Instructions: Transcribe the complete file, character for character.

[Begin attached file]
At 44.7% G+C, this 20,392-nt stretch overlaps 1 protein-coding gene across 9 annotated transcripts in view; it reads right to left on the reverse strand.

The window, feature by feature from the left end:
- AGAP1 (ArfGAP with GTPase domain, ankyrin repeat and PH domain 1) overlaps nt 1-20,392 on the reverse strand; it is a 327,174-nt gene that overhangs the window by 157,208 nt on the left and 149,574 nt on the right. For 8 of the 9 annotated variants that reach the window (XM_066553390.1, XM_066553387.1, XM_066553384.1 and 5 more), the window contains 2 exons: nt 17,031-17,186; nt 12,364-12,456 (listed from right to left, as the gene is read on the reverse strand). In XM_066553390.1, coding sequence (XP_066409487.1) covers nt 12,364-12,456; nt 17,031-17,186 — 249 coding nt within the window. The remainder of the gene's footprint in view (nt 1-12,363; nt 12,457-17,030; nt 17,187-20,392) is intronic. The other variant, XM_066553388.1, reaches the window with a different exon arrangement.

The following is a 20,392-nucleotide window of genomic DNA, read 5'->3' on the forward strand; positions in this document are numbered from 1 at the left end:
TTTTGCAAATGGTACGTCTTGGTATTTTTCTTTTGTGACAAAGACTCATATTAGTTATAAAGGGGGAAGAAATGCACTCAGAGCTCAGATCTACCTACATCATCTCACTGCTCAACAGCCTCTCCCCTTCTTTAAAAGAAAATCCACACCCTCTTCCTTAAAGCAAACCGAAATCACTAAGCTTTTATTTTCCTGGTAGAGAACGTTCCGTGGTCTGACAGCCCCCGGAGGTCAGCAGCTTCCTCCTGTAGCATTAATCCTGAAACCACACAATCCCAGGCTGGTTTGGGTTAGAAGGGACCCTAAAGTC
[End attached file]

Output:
At 44.7% G+C, this 20,392-nt stretch overlaps 1 protein-coding gene across 9 annotated transcripts in view; it reads right to left on the reverse strand.

The window, feature by feature from the left end:
- AGAP1 (ArfGAP with GTPase domain, ankyrin repeat and PH domain 1) overlaps nt 1-20,392 on the reverse strand; it is a 327,174-nt gene that overhangs the window by 157,208 nt on the left and 149,574 nt on the right. For 8 of the 9 annotated variants that reach the window (XM_066553390.1, XM_066553387.1, XM_066553384.1 and 5 more), the window contains 2 exons: nt 17,031-17,186; nt 12,364-12,456 (listed from right to left, as the gene is read on the reverse strand). In XM_066553390.1, coding sequence (XP_066409487.1) covers nt 12,364-12,456; nt 17,031-17,186 — 249 coding nt within the window. The remainder of the gene's footprint in view (nt 1-12,363; nt 12,457-17,030; nt 17,187-20,392) is intronic. The other variant, XM_066553388.1, reaches the window with a different exon arrangement.

The following is a 20,392-nucleotide window of genomic DNA, read 5'->3' on the forward strand; positions in this document are numbered from 1 at the left end:
TTTTGCAAATGGTACGTCTTGGTATTTTTCTTTTGTGACAAAGACTCATATTAGTTATAAAGGGGGAAGAAATGCACTCAGAGCTCAGATCTACCTACATCATCTCACTGCTCAACAGCCTCTCCCCTTCTTTAAAAGAAAATCCACACCCTCTTCCTTAAAGCAAACCGAAATCACTAAGCTTTTATTTTCCTGGTAGAGAACGTTCCGTGGTCTGACAGCCCCCGGAGGTCAGCAGCTTCCTCCTGTAGCATTAATCCTGAAACCACACAATCCCAGGCTGGTTTGGGTTAGAAGGGACCCTAAAGTC